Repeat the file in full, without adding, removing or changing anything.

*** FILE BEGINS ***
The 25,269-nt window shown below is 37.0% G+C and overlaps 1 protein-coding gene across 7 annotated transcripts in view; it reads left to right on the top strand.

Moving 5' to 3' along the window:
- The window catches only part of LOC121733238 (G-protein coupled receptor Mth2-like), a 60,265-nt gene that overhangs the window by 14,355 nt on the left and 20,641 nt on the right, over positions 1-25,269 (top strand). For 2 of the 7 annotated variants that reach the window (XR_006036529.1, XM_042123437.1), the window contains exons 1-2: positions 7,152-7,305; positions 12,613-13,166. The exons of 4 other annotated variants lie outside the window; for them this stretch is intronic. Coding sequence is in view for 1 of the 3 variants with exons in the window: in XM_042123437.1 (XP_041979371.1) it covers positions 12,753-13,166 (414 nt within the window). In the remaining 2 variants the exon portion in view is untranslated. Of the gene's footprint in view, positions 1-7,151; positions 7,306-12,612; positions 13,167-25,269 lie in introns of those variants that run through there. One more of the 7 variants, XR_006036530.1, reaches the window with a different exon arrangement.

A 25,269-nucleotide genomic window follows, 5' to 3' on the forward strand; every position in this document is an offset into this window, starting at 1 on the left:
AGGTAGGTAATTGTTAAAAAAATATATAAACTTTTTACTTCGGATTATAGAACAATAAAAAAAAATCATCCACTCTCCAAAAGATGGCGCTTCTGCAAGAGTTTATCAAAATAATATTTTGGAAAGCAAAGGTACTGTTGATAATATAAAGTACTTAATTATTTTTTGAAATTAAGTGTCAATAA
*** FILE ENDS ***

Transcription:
The 25,269-nt window shown below is 37.0% G+C and overlaps 1 protein-coding gene across 7 annotated transcripts in view; it reads left to right on the top strand.

Moving 5' to 3' along the window:
- The window catches only part of LOC121733238 (G-protein coupled receptor Mth2-like), a 60,265-nt gene that overhangs the window by 14,355 nt on the left and 20,641 nt on the right, over positions 1-25,269 (top strand). For 2 of the 7 annotated variants that reach the window (XR_006036529.1, XM_042123437.1), the window contains exons 1-2: positions 7,152-7,305; positions 12,613-13,166. The exons of 4 other annotated variants lie outside the window; for them this stretch is intronic. Coding sequence is in view for 1 of the 3 variants with exons in the window: in XM_042123437.1 (XP_041979371.1) it covers positions 12,753-13,166 (414 nt within the window). In the remaining 2 variants the exon portion in view is untranslated. Of the gene's footprint in view, positions 1-7,151; positions 7,306-12,612; positions 13,167-25,269 lie in introns of those variants that run through there. One more of the 7 variants, XR_006036530.1, reaches the window with a different exon arrangement.

A 25,269-nucleotide genomic window follows, 5' to 3' on the forward strand; every position in this document is an offset into this window, starting at 1 on the left:
AGGTAGGTAATTGTTAAAAAAATATATAAACTTTTTACTTCGGATTATAGAACAATAAAAAAAAATCATCCACTCTCCAAAAGATGGCGCTTCTGCAAGAGTTTATCAAAATAATATTTTGGAAAGCAAAGGTACTGTTGATAATATAAAGTACTTAATTATTTTTTGAAATTAAGTGTCAATAA